ADPKD has large phenotypic variability among affected individuals, attributable to PKD genetic and allelic variability and, possibly, modifier gene effects. Genetic effects are attributed to the PKD gene involved. As noted, PKD1 mutations are associated with more severe disease and earlier onset. PKD1 patient also have an earlier incidence of hypertension. Gender differences have been observed in PKD2 patients: men with PKD2 mutations progress to ESRD faster than women. No such difference is demonstrable for PKD1 patients.

The impact of allelic heterogeneity on the severity of ADPKD is less known. No clear correlation has been demonstrated between severity of disease phenotype and the position of the mutation in PKD2, or within the mutation type in either PKD gene. High levels of allelic heterogeneity exists for PKD 1 and 2 genes, mutations are usually highly variable and spread throughout the entire gene. Analysis of the phenotypic variability in renal function between monozygotic twins and sibs supports a role for both environmental and genetic modifiers.

The ADPKD Mutation Database at Mayo Clinic (http://www.pkdb.mayo.edu), the most complete mutation database for the disease, currently classifies ADPKD genetic variations into 12 categories: frameshift, nonsense, splice-site substitutions, IVS (intervening sequence) variations, silent changes, silent 3’ untranslated changes, synonymous changes, and rearrangements (deletions and duplications). PKD1 gene is significantly more polymorphic compared to PKD2.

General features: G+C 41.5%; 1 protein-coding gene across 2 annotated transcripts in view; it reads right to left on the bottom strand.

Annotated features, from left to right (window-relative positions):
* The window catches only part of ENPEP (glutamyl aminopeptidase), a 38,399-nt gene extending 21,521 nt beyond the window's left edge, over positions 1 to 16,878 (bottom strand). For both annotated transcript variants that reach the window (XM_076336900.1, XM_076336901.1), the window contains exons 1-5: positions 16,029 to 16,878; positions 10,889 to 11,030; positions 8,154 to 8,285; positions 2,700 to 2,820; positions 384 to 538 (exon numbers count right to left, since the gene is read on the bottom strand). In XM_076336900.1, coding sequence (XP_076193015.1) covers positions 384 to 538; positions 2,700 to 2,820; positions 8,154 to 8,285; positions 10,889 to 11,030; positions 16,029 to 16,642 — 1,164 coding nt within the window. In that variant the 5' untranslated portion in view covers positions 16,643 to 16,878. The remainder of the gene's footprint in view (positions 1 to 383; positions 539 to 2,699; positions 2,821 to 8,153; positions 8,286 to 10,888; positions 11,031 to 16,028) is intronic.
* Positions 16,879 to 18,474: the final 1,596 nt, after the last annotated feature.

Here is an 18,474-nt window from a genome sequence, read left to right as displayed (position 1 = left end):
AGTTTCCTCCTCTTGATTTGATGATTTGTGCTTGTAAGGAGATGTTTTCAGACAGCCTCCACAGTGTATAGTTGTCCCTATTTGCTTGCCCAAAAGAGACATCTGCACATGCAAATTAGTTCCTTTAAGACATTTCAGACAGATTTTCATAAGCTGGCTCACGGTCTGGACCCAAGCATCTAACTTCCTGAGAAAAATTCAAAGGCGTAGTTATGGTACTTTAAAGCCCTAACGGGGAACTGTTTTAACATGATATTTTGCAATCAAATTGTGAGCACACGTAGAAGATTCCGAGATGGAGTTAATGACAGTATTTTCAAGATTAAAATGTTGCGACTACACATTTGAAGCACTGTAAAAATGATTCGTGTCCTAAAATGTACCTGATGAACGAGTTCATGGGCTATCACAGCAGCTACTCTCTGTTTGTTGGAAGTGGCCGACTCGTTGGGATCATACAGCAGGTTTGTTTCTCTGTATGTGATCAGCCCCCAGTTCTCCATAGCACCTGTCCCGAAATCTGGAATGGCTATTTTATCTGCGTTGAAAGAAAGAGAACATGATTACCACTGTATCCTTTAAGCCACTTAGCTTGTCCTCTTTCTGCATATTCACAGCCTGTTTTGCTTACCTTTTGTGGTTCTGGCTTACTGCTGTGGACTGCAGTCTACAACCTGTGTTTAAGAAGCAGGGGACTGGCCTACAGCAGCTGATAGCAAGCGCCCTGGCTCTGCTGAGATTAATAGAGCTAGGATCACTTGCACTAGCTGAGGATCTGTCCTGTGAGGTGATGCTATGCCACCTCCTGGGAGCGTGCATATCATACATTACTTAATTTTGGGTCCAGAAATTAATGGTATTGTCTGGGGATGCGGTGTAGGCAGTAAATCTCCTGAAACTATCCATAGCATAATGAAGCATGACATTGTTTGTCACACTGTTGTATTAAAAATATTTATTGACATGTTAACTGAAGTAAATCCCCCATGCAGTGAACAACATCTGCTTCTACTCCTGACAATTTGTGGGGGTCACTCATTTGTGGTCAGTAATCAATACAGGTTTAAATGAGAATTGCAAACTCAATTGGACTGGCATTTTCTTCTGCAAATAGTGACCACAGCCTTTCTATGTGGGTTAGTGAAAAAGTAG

Over all, an ADPKD diagnosis is mainly based on a family history and abdominal ultrasound screening. Genetic testing remains an essential tool for presymptomatic diagnosis in young individuals or potential kidney donors but its accuracy is approximately 88% by sequence analysis for both PKD1 and PKD2 mutations. Molecular testing for prenatal diagnosis or preimplantation diagnosis is also available for families whose members are on risk of severe, early-onset mutations.

How should patients with ADPKD be managed?

Despite significant advances in the understanding of the genetics of ADPKD and the mechanism of cyst growth, no treatment specifically directed toward the disease is yet available. Current treatments focus on slowing the disease progression and reducing symptoms.